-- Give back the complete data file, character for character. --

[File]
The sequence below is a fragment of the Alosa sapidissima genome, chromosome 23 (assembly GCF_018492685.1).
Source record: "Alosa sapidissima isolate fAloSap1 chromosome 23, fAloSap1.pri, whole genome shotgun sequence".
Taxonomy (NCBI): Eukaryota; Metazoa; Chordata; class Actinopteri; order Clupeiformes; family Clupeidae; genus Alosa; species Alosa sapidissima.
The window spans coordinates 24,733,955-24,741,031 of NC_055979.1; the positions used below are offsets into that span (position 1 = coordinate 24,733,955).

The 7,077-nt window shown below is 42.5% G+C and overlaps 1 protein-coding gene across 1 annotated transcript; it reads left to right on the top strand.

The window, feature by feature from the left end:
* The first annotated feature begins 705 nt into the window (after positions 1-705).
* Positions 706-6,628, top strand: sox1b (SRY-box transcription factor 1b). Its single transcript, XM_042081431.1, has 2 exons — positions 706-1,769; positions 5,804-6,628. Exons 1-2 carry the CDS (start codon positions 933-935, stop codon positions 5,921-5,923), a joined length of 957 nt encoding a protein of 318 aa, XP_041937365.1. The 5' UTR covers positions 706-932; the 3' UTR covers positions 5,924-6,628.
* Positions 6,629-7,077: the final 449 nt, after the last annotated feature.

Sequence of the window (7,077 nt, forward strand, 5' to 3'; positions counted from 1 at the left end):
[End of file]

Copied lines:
The sequence below is a fragment of the Alosa sapidissima genome, chromosome 23 (assembly GCF_018492685.1).
Source record: "Alosa sapidissima isolate fAloSap1 chromosome 23, fAloSap1.pri, whole genome shotgun sequence".
Taxonomy (NCBI): Eukaryota; Metazoa; Chordata; class Actinopteri; order Clupeiformes; family Clupeidae; genus Alosa; species Alosa sapidissima.
The window spans coordinates 24,733,955-24,741,031 of NC_055979.1; the positions used below are offsets into that span (position 1 = coordinate 24,733,955).

The 7,077-nt window shown below is 42.5% G+C and overlaps 1 protein-coding gene across 1 annotated transcript; it reads left to right on the top strand.

The window, feature by feature from the left end:
* The first annotated feature begins 705 nt into the window (after positions 1-705).
* Positions 706-6,628, top strand: sox1b (SRY-box transcription factor 1b). Its single transcript, XM_042081431.1, has 2 exons — positions 706-1,769; positions 5,804-6,628. Exons 1-2 carry the CDS (start codon positions 933-935, stop codon positions 5,921-5,923), a joined length of 957 nt encoding a protein of 318 aa, XP_041937365.1. The 5' UTR covers positions 706-932; the 3' UTR covers positions 5,924-6,628.
* Positions 6,629-7,077: the final 449 nt, after the last annotated feature.

Sequence of the window (7,077 nt, forward strand, 5' to 3'; positions counted from 1 at the left end):